I mostly try to avoid venturing into the cultural wasteland along Jefferson Road in Henrietta, but once in a while it can’t be helped. Fortunately, there is one oasis in that culinary desert, and that’s Joe’s Brooklyn Pizza.
I’ve written about Joe’s before, but I recently found myself in the area, so I took the opportunity to stop by Joe’s and try something different from my usual cheese slice. Instead, I got of Joe’s Sicilian slices, and one “Grandma’s” slice.
The Sicilian slice seemed like the same basic setup as a typical sheet pizza, but unlike most sheet pizza I’ve had, it wasn’t greasy. Compared with Joe’s thin, New York style slices, it was more chewy than crisp, but the crust had a pleasant bready texture and aroma. And while the typical sheet pizza has a hard edge with a “fried” crunch, the lip here likewise was more like a fresh breadstick. The sauce was thick and flecked with herbs, and the cheese was just a bit browned. All in all, it was like an improved version of sheet pizza.
The real standout for me, though, was the Grandma’s slice. This is made with the same thin crust as Joe’s more familiar New York style pizza, but is topped with tomato sauce, extra-virgin olive oil, diced garlic, basil, and romano cheese. It’s difficult, and would be pointless, to describe each of these components separately, because what made this so good was the way that the ingredients blended together. It shared what seemed to be the same thick, herbal sauce with the Sicilian slice, but rather than simply forming a layer between crust and cheese, the sauce took center stage, but blended with the other toppings so remarkably well that, to use a cliché, the whole was greater than the sum of its parts.
And then of course there’s that crust. Crisp yet chewy, not at all greasy, with a charred, toasty underside and gluteny, bready interior, it formed a perfect, complementary base for the sauce and other toppings. It really showed how great a pizza can be with relatively few, simple toppings. To resort to another cliché, it demontrated that with pizza, sometimes less is truly more.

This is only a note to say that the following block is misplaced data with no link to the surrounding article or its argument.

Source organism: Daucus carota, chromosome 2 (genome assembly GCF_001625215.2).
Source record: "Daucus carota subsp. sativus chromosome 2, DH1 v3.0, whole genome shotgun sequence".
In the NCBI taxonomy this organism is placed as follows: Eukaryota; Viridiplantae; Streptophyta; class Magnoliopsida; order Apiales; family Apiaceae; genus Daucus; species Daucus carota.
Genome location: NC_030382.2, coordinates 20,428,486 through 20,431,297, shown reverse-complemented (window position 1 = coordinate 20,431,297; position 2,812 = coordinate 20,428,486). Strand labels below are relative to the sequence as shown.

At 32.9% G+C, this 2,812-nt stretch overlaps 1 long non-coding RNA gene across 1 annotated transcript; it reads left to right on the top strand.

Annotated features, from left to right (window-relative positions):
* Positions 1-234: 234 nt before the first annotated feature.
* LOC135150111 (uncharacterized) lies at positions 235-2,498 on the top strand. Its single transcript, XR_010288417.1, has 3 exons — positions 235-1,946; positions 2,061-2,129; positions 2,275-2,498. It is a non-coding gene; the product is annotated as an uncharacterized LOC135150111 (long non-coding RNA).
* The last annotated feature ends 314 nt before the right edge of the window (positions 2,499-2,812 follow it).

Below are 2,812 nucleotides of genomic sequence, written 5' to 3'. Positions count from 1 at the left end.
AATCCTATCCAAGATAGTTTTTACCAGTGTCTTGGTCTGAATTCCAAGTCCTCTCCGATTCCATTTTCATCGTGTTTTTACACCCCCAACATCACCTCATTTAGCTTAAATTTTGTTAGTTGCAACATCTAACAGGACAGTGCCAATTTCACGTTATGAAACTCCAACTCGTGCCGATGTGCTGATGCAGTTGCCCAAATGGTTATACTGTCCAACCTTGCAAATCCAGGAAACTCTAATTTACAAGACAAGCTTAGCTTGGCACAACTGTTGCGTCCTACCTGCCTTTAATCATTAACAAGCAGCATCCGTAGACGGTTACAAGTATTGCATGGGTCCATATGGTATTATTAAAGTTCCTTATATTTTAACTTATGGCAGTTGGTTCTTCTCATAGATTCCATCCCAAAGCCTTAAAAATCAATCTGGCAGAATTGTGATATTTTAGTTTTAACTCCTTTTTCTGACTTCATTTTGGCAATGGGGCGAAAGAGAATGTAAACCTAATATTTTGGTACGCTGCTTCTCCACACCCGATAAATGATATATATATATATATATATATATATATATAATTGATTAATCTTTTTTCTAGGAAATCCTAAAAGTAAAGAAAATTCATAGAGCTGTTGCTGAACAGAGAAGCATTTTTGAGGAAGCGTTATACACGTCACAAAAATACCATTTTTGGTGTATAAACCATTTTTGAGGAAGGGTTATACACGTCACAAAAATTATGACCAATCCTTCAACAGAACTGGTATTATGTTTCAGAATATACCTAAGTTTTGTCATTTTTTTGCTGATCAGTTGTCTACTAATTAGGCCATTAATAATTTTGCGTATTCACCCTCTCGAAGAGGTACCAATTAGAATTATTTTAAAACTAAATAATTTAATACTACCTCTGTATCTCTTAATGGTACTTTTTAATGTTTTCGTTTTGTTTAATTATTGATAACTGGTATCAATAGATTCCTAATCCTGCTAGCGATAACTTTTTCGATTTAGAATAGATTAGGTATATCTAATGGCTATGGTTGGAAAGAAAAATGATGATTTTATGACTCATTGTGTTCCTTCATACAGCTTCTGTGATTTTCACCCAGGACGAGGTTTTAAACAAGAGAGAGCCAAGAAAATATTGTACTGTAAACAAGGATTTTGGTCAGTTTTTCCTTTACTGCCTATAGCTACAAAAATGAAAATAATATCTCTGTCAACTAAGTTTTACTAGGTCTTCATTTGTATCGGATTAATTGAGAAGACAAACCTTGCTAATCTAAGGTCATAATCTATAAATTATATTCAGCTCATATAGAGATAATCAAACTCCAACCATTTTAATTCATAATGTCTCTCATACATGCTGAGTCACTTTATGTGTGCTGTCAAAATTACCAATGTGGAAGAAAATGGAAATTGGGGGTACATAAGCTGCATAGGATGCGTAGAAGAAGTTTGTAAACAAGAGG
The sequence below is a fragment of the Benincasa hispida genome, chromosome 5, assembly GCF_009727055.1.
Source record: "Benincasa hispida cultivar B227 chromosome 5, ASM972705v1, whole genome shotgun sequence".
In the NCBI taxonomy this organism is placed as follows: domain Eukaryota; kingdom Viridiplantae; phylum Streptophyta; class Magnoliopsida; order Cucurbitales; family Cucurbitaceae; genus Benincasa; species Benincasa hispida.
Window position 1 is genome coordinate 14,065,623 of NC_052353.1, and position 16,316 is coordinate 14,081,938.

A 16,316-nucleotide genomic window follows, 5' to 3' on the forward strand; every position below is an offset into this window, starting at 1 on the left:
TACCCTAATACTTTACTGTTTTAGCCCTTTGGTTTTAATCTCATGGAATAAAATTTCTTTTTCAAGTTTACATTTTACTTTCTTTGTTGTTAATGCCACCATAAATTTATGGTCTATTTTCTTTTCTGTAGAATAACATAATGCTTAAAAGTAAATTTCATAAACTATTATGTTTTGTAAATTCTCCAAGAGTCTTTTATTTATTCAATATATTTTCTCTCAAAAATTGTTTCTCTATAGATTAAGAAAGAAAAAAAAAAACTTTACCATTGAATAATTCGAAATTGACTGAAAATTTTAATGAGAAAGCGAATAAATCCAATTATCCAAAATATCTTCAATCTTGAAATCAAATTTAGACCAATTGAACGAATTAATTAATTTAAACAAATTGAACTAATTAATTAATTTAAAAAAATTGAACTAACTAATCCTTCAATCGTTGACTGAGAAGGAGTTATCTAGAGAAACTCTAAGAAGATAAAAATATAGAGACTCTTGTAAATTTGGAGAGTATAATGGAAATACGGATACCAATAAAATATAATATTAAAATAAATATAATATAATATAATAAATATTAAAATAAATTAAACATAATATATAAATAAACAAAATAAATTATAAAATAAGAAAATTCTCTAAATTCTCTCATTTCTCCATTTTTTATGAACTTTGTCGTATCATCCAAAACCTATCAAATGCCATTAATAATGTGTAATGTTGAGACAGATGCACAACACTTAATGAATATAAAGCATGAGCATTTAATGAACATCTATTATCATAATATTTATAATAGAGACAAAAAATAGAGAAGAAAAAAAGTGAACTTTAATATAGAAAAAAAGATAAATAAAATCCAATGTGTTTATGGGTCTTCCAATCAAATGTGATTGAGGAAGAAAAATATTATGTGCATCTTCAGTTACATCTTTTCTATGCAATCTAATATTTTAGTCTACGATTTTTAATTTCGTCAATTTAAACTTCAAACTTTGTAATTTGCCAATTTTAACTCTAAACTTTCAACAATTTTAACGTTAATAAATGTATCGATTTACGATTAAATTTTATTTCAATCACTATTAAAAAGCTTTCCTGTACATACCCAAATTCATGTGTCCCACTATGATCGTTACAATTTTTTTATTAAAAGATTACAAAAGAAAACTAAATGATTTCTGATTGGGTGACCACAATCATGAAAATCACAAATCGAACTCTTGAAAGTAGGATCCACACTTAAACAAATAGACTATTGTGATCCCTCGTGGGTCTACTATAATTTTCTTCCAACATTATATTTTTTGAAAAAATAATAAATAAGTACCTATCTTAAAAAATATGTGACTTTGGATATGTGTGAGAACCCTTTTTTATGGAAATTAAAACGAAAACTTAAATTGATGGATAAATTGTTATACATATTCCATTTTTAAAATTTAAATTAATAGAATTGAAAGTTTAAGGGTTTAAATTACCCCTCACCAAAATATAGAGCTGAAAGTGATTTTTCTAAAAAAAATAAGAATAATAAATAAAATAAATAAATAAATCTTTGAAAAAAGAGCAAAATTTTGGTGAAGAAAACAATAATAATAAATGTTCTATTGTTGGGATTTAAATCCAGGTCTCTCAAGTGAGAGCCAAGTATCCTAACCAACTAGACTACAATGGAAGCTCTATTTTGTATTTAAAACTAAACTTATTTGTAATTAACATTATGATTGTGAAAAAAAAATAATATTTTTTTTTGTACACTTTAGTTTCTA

Getting back to the Sicilian, I liked it well enough, though it didn't exactly make me a convert. I can appreciate the style, and though I'm no connoisseur I imagine this was a well made example, but for me, NY style remains the way to go. It may have something to do with the fact that Sicilian is baked in a pan, which doesn't yield the same crisp crust as a pizza baked directly on the oven floor.
The Grandma's, though, immediately jumped into the short list of my favorite pizzas. All those flavors - tomatoes, herbs, chunky garlic, that sharp romano tang, with the olive oil to bring it all together, and the crisp, bready crust underneath - damn, that was good.
As I mentioned in my previous Joe's review, Joe's is very similar to Pizza Stop, but the sauce at Joe's seems to have more of an herbal flavor profile than Pizza Stop's, which has a tomatoey brightness with a bit of natural acidity. For a regular NY style cheese slice (which to me is still my all-time favorite style of pizza, the one I fell in love with the first time I had the real thing in the City), I think I prefer Pizza Stop's. To me, a simple, straight-ahead tomato sauce is a better fit on a "plain" cheese slice, where it's essential to keep the three components - crust, sauce and cheese - in balance. But Joe's sauce worked beautifully on the Grandma's pizza, which I guarantee you I will be eating again. For that pizza in particular, but also for continuing to serve consistently good pizza in general, I'm bumping Joe's up to an A.
Joe's Brooklyn Pizza, 1100 Jefferson Rd # 23B. 424-5637
Mon. - Tue. 11 AM - 9 PM, Wed. - Sat. 11 AM - 10 PM, Sundays 12 AM - 8 PM